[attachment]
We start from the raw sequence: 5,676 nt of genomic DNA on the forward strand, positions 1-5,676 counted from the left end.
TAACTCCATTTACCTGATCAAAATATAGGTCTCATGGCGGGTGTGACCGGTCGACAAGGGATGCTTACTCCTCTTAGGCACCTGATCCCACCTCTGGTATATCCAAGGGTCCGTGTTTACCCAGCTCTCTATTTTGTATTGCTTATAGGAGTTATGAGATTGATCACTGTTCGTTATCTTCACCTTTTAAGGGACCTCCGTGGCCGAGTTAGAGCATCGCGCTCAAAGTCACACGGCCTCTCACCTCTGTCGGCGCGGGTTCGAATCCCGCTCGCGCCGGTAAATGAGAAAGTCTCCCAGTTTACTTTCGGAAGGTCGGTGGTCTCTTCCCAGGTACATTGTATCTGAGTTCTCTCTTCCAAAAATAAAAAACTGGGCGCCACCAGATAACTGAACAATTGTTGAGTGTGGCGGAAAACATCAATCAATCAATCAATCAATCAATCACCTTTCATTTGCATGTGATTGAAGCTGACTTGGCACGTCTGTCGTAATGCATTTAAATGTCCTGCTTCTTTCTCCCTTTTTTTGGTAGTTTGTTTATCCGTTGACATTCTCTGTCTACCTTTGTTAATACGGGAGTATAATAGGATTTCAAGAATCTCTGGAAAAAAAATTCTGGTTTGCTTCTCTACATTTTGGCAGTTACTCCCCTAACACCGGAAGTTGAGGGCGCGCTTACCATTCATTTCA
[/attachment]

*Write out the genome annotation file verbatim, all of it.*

We start from the raw sequence: 5,676 nt of genomic DNA on the forward strand, positions 1-5,676 counted from the left end.
TAACTCCATTTACCTGATCAAAATATAGGTCTCATGGCGGGTGTGACCGGTCGACAAGGGATGCTTACTCCTCTTAGGCACCTGATCCCACCTCTGGTATATCCAAGGGTCCGTGTTTACCCAGCTCTCTATTTTGTATTGCTTATAGGAGTTATGAGATTGATCACTGTTCGTTATCTTCACCTTTTAAGGGACCTCCGTGGCCGAGTTAGAGCATCGCGCTCAAAGTCACACGGCCTCTCACCTCTGTCGGCGCGGGTTCGAATCCCGCTCGCGCCGGTAAATGAGAAAGTCTCCCAGTTTACTTTCGGAAGGTCGGTGGTCTCTTCCCAGGTACATTGTATCTGAGTTCTCTCTTCCAAAAATAAAAAACTGGGCGCCACCAGATAACTGAACAATTGTTGAGTGTGGCGGAAAACATCAATCAATCAATCAATCAATCAATCACCTTTCATTTGCATGTGATTGAAGCTGACTTGGCACGTCTGTCGTAATGCATTTAAATGTCCTGCTTCTTTCTCCCTTTTTTTGGTAGTTTGTTTATCCGTTGACATTCTCTGTCTACCTTTGTTAATACGGGAGTATAATAGGATTTCAAGAATCTCTGGAAAAAAAATTCTGGTTTGCTTCTCTACATTTTGGCAGTTACTCCCCTAACACCGGAAGTTGAGGGCGCGCTTACCATTCATTTCA